In both late 1999 and 2007 we warned against the mentality that caused investors to overlook the dire-looking events that were swirling all around them. The warnings were generally ignored on the grounds that you couldn’t fight against a market that was continually rising. Of course, we now know the eventual outcome. Once again the market is rising despite a spate of negative factors that are widely known to the investing public. The main bullish theme is that the economic numbers are improving, corporate earnings are robust and the Fed will guarantee this will continue even if it has to institute QE3 and QE4. Unfortunately, however, a number of factors are indicating that the good fortune is about to end soon. We cite the following.
1) QE2 is ending on June 30th. The program will, by that time, have pumped $600 billion into the economy, meeting Chairman Bernanke’s stated goal of jump-starting the stock market. The end of the program means a defacto tightening of monetary policy. This has been the major factor holding up both the stock market and a fragile economy that will not be self-sustaining once the Treasury bond purchases are halted. A continuation of quantitative easing is highly unlikely as it would be politically difficult. Furthermore an increasing number of FOMC members are themselves hinting at a possible imminent tightening.
2) Fiscal policy is about to tighten as well. That is obviously what the discussion in Washington is all about. Whether the government temporarily shuts down or not is a non-issue. The fact is that, one way or another, both sides of the debate are now intent on reducing the federal deficit. So, whatever the merits, both fiscal and monetary policy will be less easy. That is a headwind against the economy and stock market
3) A broad array of commodity prices is rising. This is increasing corporate costs at a time when they will be difficult to pass on as consumers are strapped for income and are paying down debt. This is bound to squeeze profit margins in the period ahead and result in downward earnings guidance.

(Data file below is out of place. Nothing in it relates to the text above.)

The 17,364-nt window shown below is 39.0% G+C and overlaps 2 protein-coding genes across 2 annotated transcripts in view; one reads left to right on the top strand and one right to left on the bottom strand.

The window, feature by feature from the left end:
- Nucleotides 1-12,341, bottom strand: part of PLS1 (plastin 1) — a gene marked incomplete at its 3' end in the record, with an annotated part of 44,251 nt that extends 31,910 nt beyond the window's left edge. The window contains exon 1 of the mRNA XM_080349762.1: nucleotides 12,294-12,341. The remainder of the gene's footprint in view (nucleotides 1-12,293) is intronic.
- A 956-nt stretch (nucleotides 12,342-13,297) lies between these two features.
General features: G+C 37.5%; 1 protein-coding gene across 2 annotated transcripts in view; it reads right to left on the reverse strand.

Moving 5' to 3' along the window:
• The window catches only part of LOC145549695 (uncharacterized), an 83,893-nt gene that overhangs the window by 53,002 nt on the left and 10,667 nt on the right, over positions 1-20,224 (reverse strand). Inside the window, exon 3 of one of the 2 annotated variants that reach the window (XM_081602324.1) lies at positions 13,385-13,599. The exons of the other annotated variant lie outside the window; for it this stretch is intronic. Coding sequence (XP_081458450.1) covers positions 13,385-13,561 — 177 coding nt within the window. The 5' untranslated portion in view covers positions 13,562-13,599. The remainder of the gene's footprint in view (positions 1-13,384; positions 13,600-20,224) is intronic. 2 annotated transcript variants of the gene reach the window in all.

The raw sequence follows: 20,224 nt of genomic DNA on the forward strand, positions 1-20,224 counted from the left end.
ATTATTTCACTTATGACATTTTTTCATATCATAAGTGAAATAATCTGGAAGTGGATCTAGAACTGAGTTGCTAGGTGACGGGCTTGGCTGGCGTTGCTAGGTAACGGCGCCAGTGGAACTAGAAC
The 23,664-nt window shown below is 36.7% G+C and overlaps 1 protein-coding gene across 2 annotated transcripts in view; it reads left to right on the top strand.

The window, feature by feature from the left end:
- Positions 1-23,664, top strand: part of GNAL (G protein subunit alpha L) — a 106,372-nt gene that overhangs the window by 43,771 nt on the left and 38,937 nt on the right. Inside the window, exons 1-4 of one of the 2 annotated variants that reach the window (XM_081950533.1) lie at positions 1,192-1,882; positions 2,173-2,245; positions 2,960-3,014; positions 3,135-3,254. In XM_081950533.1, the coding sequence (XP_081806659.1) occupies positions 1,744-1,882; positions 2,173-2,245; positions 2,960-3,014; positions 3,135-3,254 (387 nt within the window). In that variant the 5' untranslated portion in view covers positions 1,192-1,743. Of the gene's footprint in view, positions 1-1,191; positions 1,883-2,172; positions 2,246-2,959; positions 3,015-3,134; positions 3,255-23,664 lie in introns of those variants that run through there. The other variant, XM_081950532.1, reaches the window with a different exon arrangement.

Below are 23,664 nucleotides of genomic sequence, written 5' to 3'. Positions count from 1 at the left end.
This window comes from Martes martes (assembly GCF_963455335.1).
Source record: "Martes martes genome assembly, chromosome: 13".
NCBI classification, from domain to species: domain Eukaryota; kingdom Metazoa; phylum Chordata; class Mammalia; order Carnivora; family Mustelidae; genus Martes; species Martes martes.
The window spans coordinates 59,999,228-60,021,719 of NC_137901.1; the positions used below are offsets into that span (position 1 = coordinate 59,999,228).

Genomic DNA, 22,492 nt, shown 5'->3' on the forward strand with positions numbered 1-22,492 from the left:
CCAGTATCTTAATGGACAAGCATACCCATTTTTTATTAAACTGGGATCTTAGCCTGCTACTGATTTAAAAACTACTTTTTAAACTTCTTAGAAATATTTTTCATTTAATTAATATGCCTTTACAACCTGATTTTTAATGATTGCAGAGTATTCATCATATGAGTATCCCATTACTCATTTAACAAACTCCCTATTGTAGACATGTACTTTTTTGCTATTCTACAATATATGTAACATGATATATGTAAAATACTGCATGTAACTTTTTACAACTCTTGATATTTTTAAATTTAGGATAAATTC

4) The Mid-East turmoil is continuing and showing no signs of lowing down. Although the eventual outcome is unknown, it is doubtful that it will be market-friendly.
5) The European Union (EU) is another major problem. First the authorities tried to build a firewall around Greece, second around Ireland and now around Portugal. These are relatively small economies, and the EU can probably “kick the can down the road” one more time with no real solution in sight. Now they are attempting to build a wall protecting Spain, a nation said to be “too big to fail and too big to rescue”. If Spain follows the lead of Greece, Ireland and Portugal, the results could be catastrophic to the global financial system. In the midst of these events the EU has also raised interest rates, a move they last made in the summer of 2008 just prior to the credit crisis.
6) China is battling against soaring inflation and has increased interest rates four times in the last five months in an attempt to slow down the economy. No financial bubble has ever been stopped without a recession, and we doubt that this will be the first. This would have major ramifications on the global economy including the commodities markets, emerging market suppliers, multinational corporations and the U.S bond market.
7) The Japanese earthquake is yet another headwind to the economy. Toyota is shutting down all of its American factories, and American vehicle manufactures are facing parts shortages as well. According to AutoNation, “production disruptions will significantly impact product availability from Japanese auto manufacturers in the second and third quarters.” We’re hearing about supply disruptions in a number of other industries as well. We won’t be surprised to hear numerous companies comment on this issue when they report first quarter earnings and give guidance for the rest of the year.
All in all we see the tailwinds that have helped the economy and markets over the past year suddenly turning into headwinds. We expect to see downward revisions in both economic growth and corporate earnings in the period ahead. A the same time, according to “Investors’ Intelligence” , the bears seem to have thrown in the towel as the percentage of bears dropped to 15.7%, the lowest since December 1999. The spread between the percentage bullish and the percentage bearish soared to 41.6, the widest since October 2007, when the market peaked. Just as in early 2000 and late 2007, investors are in a state of denial, ignoring all of the bad news that is certainly no secret.
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